Sunday, February 9, 2020

DID YOU INVOKE YOUR RIGHT TO AN ATTORNEY?

If you watch enough police shows, you know all about your right to an attorney when charged with a crime. But to exercise that right, you have to be specific.

Under Illinois law, you must clearly ask police for an attorney so that a reasonable officer under the circumstances would understand your statement to be a request for an attorney. Otherwise, the police can keep questioning you. Although no specific words are required, merely mentioning a lawyer to police is insufficient to stop the interrogation.

Courts have viewed the following language as not sufficient to invoke counsel: 1) “Maybe I should talk to a lawyer.” 2) “Am I going to be able to get a lawyer?” 3) “Do I need a lawyer before we start talking?” and 4) “I can’t ask for a lawyer?”

To protect your Miranda rights, you should say something like: “I invoke my right to remain silent and to have an attorney present,” or “I don’t want to answer any questions, and I want an attorney.”

If you have been charged with a crime, contact an experienced criminal law attorney immediately. An attorney can review your case for its best possible defense. Did you clearly ask for an attorney? If police continued to question you, your attorney may be able to petition the court to suppress any statements you made as a result.

If you have questions about this or another related Illinois criminal or traffic matter, please contact Matt Keenan at 847-568-0160 or email matt@mattkeenanlaw.com.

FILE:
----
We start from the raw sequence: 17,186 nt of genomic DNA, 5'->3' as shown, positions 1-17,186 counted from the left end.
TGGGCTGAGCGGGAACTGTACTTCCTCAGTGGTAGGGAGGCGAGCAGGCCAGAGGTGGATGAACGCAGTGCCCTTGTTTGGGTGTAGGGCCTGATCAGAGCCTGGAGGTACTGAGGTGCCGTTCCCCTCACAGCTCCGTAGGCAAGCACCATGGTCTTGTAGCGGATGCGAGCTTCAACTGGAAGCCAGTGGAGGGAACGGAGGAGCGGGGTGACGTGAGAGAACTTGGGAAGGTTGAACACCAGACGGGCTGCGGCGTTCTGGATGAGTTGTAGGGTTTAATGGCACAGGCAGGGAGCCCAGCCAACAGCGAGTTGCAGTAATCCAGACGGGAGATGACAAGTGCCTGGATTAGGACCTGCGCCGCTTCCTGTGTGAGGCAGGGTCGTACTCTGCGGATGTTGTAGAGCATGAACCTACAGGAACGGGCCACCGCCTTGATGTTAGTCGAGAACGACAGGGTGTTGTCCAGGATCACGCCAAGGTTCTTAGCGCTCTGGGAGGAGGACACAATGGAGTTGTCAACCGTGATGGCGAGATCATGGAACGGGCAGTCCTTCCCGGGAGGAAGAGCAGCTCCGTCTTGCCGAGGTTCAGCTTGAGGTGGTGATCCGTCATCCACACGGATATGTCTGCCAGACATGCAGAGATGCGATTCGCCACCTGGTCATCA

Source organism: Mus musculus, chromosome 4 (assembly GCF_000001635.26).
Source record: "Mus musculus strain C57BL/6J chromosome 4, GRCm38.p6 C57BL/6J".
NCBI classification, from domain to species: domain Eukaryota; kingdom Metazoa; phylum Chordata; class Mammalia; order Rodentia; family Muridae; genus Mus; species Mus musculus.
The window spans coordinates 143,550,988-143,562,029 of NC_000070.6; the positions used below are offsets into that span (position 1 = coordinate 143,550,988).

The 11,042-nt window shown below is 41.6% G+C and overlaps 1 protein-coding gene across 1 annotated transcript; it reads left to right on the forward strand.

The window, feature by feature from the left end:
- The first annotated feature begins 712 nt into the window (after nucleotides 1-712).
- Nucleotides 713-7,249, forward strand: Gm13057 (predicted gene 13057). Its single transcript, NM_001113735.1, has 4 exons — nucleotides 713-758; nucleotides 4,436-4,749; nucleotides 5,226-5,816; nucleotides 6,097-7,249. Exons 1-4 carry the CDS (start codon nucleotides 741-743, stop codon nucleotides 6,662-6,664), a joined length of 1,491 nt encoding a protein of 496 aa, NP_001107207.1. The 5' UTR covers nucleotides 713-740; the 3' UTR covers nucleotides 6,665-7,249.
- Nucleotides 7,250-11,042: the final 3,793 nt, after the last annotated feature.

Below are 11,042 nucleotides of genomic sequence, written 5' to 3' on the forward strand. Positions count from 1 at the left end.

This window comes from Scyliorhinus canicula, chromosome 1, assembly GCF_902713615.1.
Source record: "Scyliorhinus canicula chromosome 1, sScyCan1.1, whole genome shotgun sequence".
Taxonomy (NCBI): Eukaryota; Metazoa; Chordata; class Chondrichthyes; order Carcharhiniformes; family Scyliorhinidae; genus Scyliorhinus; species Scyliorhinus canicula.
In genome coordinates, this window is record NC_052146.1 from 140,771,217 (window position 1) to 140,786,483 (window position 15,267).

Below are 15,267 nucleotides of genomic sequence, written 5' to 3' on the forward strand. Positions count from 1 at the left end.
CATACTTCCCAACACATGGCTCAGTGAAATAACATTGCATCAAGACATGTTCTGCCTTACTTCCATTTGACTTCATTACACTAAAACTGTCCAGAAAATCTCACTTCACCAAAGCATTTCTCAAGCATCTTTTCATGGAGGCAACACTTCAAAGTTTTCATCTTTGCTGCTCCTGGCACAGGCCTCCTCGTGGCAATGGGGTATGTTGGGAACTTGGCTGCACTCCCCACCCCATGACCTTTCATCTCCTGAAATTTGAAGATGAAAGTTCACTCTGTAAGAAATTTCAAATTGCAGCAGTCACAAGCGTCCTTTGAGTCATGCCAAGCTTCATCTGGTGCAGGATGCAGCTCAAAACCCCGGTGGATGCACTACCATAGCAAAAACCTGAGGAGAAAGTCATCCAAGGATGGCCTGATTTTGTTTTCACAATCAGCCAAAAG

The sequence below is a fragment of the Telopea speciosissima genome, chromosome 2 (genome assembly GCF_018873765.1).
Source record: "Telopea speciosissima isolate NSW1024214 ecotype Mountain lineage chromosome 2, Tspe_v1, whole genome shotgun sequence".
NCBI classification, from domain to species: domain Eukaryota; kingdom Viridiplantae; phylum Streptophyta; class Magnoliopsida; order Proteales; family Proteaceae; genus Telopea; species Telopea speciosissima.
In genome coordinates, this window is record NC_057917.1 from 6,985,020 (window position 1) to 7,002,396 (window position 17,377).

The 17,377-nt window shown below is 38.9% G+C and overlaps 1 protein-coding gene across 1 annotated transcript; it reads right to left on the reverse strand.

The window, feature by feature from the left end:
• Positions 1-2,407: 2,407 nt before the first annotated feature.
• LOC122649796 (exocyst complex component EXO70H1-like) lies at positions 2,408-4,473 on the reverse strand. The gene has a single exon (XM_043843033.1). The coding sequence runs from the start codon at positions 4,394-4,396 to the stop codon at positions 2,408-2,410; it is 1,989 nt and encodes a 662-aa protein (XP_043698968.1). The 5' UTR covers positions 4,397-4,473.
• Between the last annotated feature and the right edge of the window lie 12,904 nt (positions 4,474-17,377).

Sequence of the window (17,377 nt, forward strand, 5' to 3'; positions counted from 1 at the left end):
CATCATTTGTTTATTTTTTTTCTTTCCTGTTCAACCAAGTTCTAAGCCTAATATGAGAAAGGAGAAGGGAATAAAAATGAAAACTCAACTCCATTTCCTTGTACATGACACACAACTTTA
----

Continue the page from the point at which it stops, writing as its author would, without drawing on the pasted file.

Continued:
See People v. Brickhouse.

(Besides Skokie, Matt Keenan also serves the communities of Arlington Heights, Chicago, Deerfield, Des Plaines, Evanston, Glenview, Morton Grove, Mount Prospect, Niles, Northbrook, Park Ridge, Rolling Meadows, Wilmette and Winnetka.)

Monday, February 3, 2020

CAN MY FANTASIES OR INTERNET SEARCHES BE USED AGAINST ME IN A SEXUAL ASSAULT CASE?

You have been charged with criminal sexual assault of a minor child. After confiscating your computer, the state found your internet research on child pornography along with some stories you wrote. Can the state use these searches and stories to convict you?

Quite possibly. But like so much of law, it depends on the judge. The court could find your writings and/or your internet searches are relevant to show your intent to commit the crime.

Under the Illinois Rules of Evidence, your past acts are generally not admissible to prove you have bad character and thus, are more likely to commit a crime. However, such evidence can be used to show intent as well as motive, opportunity, preparation, plan, knowledge, identity or absence of mistake or accident. If your writings fall within one of those categories, they could be admitted.

In People v. Ressa, the defendant was convicted of aggravated criminal sexual abuse and child abduction. Both offenses require the state to prove intent. The trial court admitted into evidence “defendant’s delusional and fantastical writings, online searches relating to well-known cases involving children who had been murdered and sexually molested, and other items relating to children.” The court said this evidence was relevant to show whether the defendant touched the children for purposes of sexual gratification.

If you are charged with sexual assault or a similar crime, contact an experienced criminal law attorney immediately. As the court above noted, the trial judge must decide whether to admit such evidence on a case-by-case basis. An experienced attorney may be able to persuade the court that such evidence should be kept out at trial.

If you have questions about this or another related Illinois criminal or traffic matter, please contact Matt Keenan at 847-568-0160 or email matt@mattkeenanlaw.com.

(Besides Skokie, Matt Keenan also serves the communities of Arlington Heights, Chicago, Deerfield, Des Plaines, Evanston, Glenview, Morton Grove, Mount Prospect, Niles, Northbrook, Park Ridge, Rolling Meadows, Wilmette and Winnetka.)